Wingfeather Tales | Review

So I’m finally getting around to the promised review of Winfeather Tales! *excited squealing from my corner of the earth*

If you have no idea what I’m talking about here, the Wingfeather Tales are a collection of short stories (and one novella) by several different authors, exploring heretofore unknown aspects of the world of Aerwiar (and the backstories of *ahem* certain characters). I got the book for Christmas, and it was without doubt one of my favorite presents. =)))


{In case you still have no idea what I’m talking about, Wingfeather Tales is essentially the fifth book in the Wingfeather Saga, a delightful fantasy series by Andrew Peterson about three children and a lost kingdom (and so, so much more). If you haven’t read the series, I’m afraid this review won’t make much sense; but in that case, you should be reading that instead of this, right?}

Anyway. On with the reviewing.

The Prince of Yorsha Doon // Andrew Peterson

West of the Woes of Shreve, in the city of Yorsha Doon, lives a young thief named Safiki. He spends his days stealing where he can, living on rooftops and in alleyways, and visiting his grandmother every so often. He enjoys his carefree life… but all that changes the day he meets Saana.

This is Andrew Peterson at his best. Light-hearted, whimsical, with a good dash of humor mixed in, but at the same time dealing with deep, interwoven themes about friendship and names and what it means to be human. Also, there are footnotes. And although this takes place after Warden and the Wolf King, and AP has promised no proper sequel to that book, you might still meet an old friend in this story. =)

The Wooing of Sophelia Stupe // Jennifer Trafton

Greetings and forewarnings! This promised report of my recent travel is fraught with such heartbreak and, yea, toebreak, that even I, partly-maimed, half-gobbled, and ferociously-nibbled as I am, have never known its equal in tragedy. (49)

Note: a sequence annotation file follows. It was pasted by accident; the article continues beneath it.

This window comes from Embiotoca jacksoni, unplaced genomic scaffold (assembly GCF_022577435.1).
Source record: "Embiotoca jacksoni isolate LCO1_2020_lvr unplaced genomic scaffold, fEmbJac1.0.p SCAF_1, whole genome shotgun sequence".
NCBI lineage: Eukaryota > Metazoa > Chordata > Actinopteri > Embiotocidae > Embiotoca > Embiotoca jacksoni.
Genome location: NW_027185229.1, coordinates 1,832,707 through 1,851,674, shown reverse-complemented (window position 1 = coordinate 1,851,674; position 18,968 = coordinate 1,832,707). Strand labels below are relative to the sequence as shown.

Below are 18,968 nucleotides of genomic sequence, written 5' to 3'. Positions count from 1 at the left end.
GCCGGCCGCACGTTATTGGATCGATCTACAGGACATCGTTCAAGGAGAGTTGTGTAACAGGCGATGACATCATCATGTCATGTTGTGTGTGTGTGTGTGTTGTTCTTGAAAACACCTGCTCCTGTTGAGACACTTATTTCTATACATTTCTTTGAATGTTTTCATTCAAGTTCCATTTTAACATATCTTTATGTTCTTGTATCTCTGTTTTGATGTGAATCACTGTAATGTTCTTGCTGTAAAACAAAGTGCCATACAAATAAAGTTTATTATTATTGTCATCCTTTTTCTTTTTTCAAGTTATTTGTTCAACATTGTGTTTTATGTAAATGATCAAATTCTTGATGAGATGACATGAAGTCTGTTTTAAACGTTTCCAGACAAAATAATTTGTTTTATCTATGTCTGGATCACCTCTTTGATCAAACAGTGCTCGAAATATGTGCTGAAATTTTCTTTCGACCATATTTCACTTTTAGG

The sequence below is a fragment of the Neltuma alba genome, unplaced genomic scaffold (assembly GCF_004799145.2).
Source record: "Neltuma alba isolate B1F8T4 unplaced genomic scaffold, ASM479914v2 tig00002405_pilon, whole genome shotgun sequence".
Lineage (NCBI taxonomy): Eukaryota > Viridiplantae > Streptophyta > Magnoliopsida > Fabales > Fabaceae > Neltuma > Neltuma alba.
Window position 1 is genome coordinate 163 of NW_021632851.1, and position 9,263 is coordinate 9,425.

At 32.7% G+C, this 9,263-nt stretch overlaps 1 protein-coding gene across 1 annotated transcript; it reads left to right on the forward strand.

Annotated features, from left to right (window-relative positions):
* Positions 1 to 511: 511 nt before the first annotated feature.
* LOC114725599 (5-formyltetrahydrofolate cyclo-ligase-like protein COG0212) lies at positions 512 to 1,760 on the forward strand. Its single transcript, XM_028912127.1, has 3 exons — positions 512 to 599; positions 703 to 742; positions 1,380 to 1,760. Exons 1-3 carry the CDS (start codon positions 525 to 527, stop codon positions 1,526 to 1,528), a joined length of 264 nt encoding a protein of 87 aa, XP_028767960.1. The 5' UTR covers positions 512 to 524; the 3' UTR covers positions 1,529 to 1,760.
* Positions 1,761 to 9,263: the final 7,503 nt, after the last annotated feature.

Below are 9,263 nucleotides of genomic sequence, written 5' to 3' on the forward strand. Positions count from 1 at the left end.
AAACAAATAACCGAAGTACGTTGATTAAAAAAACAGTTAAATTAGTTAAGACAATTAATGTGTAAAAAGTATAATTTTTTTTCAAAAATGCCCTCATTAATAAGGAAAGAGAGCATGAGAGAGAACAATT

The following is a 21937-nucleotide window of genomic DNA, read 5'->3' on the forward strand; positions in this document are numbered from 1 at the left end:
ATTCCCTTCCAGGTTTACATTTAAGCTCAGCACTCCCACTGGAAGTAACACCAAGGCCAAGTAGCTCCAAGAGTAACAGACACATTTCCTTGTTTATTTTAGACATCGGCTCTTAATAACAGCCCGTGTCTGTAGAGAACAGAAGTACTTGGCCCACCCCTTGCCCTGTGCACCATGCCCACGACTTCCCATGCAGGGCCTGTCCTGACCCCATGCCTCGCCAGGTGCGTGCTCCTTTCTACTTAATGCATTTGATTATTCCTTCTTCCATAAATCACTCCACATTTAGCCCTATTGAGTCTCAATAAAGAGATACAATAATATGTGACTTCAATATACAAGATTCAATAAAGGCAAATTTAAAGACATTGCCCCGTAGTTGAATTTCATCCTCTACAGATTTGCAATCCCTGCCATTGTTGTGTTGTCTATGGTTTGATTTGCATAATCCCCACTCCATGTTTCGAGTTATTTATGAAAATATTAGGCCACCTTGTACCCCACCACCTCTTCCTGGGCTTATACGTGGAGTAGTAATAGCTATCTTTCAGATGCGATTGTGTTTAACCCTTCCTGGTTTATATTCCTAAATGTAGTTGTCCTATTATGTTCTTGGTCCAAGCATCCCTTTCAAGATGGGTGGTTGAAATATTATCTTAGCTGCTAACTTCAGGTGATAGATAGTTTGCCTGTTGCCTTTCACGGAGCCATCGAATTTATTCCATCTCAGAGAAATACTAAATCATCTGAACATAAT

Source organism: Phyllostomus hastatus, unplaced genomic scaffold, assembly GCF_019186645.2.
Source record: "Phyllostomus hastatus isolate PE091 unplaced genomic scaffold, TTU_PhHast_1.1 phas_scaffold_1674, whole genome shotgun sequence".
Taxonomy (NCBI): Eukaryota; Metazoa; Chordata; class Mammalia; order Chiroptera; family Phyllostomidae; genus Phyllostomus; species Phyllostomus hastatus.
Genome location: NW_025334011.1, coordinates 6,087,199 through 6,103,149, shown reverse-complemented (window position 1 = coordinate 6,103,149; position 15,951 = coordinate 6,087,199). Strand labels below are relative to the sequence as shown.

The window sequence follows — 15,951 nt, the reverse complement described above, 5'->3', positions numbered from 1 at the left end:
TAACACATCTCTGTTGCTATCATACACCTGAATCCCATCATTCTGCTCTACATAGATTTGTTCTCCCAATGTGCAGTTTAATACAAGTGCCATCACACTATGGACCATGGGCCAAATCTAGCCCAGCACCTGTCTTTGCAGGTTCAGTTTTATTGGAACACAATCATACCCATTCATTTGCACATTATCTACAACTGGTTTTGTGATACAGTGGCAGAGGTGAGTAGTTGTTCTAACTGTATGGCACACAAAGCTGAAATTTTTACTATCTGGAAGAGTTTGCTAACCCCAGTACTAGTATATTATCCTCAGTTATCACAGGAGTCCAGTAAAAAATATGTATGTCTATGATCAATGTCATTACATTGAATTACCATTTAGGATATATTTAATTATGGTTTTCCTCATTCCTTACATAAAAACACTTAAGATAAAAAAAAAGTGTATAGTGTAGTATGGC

Ollister Pembrick has just finished his life’s work, the Creaturepedia… only to find that it has no buyers. When he travels to the small town of Glipwood to attempt to sell some copies that the new bookstore, he finds far more adventure than he had anticipated.

If you’ve ever read Pembrick’s Creaturepedia (the volume referenced many times in the footnotes of the Wingfeather Saga – yes, it is a real book!) you’ll recognize the unmistakeable writing voice of Ollister Pembrick. This little story is hilarious… and yet, at the same time, just as tragic as Pembrick’s letter to his publisher suggests. It takes place before Gnag’s invasion, when Anklejelly manor was still inhabited – and if you’ve read the 100 Cupboards trilogy, you may also recognize a certain small, wrinkled animal with a horn on its face.

Willow Worlds // N.D. Wilson

Next to the Bylome Falls grow ancient willow trees… trees that might be more than they seem. An old, bearded man walks toward them; the donkey behind him carries an unconscious young Strander.

When I heard that one of the stories in this book was by N.D. Wilson, I was excited. I’ve read his 100 Cupboards series, and it’s one of my favorite portal fantasies ever. My main disappointment with this story, actually, is that it’s so short! It’s only a few pages out of the book, but it connects the world of Aerwiar with Wilson’s cupboard worlds; and it gives  a little bit of insight into the teenager-hood of Podo Helmer.

From the Deeps of the Dragon King // A.S. Peterson

Note – if you haven’t read the Saga, this one has some spoilers.

In the days before Gnag the Nameless, the dragoneers are some of the richest men in the land. They hunt the sqwyrms – the young dragons, whenever they can catch them far from their mothers. It’s a dangerous business; but then an infamous pirate named Podo Helmer comes aboard a dragoneer called the Gilded Whilly, with the promise that he can make them all rich men…